Big up Night Slugs! Here’s to another 10 years of Grade A bangers.
On a long awaited solo LP (his first in 13 years!), the man from Mountains wraps up listeners in a lyrically expressive but entirely instrumental suite of new age modular synth music elliptically contoured between burbling choral voices, hyaline quivers and sonorous subs leading to moments of timeless, sublime revelation. Synth-o-naut’s will be in their element here
“The music of Brendon Anderegg is a hall of mirrors, multilayered and self-obscuring. Largely filtered through Mountains, his pioneering electronic project with Koen Holtkamp, Anderegg emerged as a solo artist in the late ‘90s. In recent years, Anderegg has become sought after for his film scoring and audio work with his studio Telescope Audio, contributing to Emmy-nominated films 102 Minutes that Changed America and 9/11: The Days After for the History Channel, and working with clients from ESPN to Laura Poitras’ Praxis Films.
June represents Brendon limiting his tools and thereby departing from his previous approaches to creating music. Folding time, space, and ambience across June’s two sides, a shimmering expanse of synthesizer-fed structure and tone emerges: a singular sonic landscape with varied emotional triggers from melancholy to playful. The music on June is a complex network of layers, combining to create a congruous whole. Collapsing history into its own contemporary sonic movements, Anderegg’s methodically created work falls in the lineage of electronic pioneers like Bernard Parmegiani, early ambient projects like Tangerine Dream, Popul Vuh, and Cluster, and puts his solo work in the realm of New Age figures like Michael Sterns and JD Emmanuel.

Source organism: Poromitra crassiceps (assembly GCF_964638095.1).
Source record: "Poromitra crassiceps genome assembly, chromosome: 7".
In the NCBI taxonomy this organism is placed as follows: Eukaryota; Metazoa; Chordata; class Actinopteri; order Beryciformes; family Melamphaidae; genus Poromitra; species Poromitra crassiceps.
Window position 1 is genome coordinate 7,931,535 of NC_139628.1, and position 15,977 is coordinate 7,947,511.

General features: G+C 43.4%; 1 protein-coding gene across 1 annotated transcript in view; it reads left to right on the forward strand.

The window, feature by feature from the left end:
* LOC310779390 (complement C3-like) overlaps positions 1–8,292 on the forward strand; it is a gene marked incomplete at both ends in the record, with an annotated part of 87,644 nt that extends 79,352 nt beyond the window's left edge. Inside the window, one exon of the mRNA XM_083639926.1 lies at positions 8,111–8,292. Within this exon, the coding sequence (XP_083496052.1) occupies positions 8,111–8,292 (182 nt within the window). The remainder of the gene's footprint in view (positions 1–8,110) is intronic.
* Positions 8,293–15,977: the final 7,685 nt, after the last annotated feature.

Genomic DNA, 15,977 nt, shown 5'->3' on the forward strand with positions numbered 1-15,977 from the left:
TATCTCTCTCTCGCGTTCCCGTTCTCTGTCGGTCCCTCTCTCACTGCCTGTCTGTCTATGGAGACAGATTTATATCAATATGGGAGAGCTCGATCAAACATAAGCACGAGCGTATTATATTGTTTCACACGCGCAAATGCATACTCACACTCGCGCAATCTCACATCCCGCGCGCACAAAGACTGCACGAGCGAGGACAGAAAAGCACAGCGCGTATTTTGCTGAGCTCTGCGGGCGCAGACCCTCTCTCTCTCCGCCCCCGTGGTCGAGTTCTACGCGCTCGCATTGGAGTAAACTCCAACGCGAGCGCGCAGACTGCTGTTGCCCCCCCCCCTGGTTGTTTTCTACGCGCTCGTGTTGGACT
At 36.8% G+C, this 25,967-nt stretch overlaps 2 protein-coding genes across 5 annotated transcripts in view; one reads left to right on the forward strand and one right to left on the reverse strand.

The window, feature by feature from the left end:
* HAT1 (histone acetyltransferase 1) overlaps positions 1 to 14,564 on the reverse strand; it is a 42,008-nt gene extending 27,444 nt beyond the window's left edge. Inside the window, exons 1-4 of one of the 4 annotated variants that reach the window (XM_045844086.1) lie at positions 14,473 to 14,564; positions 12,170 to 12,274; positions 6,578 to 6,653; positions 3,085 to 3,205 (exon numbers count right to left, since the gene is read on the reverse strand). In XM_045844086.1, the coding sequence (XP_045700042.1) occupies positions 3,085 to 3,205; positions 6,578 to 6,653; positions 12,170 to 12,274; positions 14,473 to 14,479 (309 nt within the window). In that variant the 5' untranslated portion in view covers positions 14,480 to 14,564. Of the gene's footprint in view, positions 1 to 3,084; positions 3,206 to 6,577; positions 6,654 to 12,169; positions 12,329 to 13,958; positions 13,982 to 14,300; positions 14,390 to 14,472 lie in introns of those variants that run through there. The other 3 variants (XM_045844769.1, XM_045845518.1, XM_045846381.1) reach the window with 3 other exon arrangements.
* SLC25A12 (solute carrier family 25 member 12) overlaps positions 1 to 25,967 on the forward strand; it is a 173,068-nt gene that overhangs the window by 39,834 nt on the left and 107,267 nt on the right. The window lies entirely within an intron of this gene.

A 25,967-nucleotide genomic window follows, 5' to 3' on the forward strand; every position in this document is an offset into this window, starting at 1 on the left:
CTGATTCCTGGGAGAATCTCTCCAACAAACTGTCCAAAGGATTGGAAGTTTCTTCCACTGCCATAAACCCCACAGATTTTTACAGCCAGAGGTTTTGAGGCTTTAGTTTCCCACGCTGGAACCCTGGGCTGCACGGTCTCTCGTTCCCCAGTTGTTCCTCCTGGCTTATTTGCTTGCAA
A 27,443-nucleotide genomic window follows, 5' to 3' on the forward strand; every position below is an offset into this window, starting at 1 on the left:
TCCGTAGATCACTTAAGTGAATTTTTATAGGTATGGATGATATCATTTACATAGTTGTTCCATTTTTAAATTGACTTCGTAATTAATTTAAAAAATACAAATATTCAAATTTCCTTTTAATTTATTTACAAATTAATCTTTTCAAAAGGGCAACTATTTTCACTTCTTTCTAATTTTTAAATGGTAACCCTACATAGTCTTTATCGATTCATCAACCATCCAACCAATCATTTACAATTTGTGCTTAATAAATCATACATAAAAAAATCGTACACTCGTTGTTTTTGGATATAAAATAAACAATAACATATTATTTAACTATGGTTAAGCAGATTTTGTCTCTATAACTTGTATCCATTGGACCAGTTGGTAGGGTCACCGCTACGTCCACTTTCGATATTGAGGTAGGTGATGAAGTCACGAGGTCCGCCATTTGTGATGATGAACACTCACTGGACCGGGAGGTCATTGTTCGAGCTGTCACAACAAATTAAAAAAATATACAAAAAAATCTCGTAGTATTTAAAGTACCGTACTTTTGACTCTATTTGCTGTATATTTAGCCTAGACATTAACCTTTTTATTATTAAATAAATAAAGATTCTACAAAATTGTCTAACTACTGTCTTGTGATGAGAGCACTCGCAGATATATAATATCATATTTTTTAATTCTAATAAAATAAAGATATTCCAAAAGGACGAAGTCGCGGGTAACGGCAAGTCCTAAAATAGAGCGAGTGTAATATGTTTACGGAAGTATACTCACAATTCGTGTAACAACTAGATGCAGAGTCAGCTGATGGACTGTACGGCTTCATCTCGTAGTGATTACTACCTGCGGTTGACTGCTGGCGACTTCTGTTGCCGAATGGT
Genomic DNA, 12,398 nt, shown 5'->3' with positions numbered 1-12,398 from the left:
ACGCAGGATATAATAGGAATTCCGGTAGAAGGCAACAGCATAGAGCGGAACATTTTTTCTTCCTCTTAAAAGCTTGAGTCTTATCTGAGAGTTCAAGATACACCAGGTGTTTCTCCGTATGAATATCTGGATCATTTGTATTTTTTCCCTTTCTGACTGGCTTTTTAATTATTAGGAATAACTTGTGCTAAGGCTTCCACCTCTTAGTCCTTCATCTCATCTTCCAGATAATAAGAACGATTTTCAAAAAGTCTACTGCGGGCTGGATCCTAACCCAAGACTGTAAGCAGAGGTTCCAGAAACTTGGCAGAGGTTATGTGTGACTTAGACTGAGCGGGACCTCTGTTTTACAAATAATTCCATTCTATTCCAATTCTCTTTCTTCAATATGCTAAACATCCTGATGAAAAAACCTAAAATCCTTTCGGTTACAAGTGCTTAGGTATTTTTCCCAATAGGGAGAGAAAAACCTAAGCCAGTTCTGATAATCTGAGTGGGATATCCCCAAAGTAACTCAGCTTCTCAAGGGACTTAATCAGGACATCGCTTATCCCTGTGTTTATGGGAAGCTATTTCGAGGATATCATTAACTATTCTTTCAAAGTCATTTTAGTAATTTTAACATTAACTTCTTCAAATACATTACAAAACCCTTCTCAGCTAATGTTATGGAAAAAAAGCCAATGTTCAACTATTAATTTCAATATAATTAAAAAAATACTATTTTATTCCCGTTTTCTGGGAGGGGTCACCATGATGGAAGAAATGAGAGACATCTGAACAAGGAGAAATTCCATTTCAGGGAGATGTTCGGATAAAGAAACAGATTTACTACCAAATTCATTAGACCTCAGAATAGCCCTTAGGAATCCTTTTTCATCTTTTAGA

A singularly beautiful and challenging work, June marks the long overdue reemergence of Brendon Anderegg as a solo voice. An immersive two-side realization made for contemplative, meditative listening, June is contemporary electronic synthesis in the most literal sense of the word.”
Joakim presents the varied results of his recording sessions in Xavier Veilhan’s Studio Venezia, a studio/sculpture installed at the 2017 Venice Biennale, which was also visited by Brian Eno and Sebastian Tellier
Using the studio’s rare instrumentation, including an Ondes Martinet, Buchla Music Easel and Baschet Cristal, plus some other synths, as well as aleatoric input from visitors to the Biennale, as source material for the final recordings, which take cues from Cluster’s kosmiche classics to rove between pastoral scenes such as Orange (Katie, USA), to clunky techno on Innuendo (Francisco, Spain), and bittersweet baroque themes in Dream (Roberta, Italy).